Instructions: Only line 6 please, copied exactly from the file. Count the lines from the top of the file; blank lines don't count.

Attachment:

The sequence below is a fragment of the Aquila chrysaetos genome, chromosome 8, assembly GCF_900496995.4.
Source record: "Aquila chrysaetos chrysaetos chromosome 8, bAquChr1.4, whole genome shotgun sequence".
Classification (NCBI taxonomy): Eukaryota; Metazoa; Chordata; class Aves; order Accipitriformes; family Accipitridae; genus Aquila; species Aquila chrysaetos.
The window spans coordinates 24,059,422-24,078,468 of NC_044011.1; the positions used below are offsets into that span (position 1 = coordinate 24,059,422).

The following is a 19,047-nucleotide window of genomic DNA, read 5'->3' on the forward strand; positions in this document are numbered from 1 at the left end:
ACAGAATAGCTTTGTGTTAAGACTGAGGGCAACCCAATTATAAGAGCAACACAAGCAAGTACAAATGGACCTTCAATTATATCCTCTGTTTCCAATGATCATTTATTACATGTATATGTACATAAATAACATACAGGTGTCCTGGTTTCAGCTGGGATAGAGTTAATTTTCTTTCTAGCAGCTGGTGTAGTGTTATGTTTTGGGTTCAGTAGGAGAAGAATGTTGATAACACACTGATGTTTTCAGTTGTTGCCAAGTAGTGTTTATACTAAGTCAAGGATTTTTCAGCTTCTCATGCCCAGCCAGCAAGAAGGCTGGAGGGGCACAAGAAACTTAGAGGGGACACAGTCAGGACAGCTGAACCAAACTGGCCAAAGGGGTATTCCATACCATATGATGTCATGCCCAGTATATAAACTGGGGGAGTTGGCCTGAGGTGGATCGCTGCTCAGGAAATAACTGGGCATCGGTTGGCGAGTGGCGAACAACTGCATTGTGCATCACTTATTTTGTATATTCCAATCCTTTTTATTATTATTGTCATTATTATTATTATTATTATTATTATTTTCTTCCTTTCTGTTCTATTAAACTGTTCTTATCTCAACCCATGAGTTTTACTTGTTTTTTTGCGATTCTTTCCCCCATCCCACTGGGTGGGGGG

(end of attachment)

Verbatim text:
ACAGAATAGCTTTGTGTTAAGACTGAGGGCAACCCAATTATAAGAGCAACACAAGCAAGTACAAATGGACCTTCAATTATATCCTCTGTTTCCAATGATCATTTATTACATGTATATGTACATAAATAACATACAGGTGTCCTGGTTTCAGCTGGGATAGAGTTAATTTTCTTTCTAGCAGCTGGTGTAGTGTTATGTTTTGGGTTCAGTAGGAGAAGAATGTTGATAACACACTGATGTTTTCAGTTGTTGCCAAGTAGTGTTTATACTAAGTCAAGGATTTTTCAGCTTCTCATGCCCAGCCAGCAAGAAGGCTGGAGGGGCACAAGAAACTTAGAGGGGACACAGTCAGGACAGCTGAACCAAACTGGCCAAAGGGGTATTCCATACCATATGATGTCATGCCCAGTATATAAACTGGGGGAGTTGGCCTGAGGTGGATCGCTGCTCAGGAAATAACTGGGCATCGGTTGGCGAGTGGCGAACAACTGCATTGTGCATCACTTATTTTGTATATTCCAATCCTTTTTATTATTATTGTCATTATTATTATTATTATTATTATTATTTTCTTCCTTTCTGTTCTATTAAACTGTTCTTATCTCAACCCATGAGTTTTACTTGTTTTTTTGCGATTCTTTCCCCCATCCCACTGGGTGGGGGG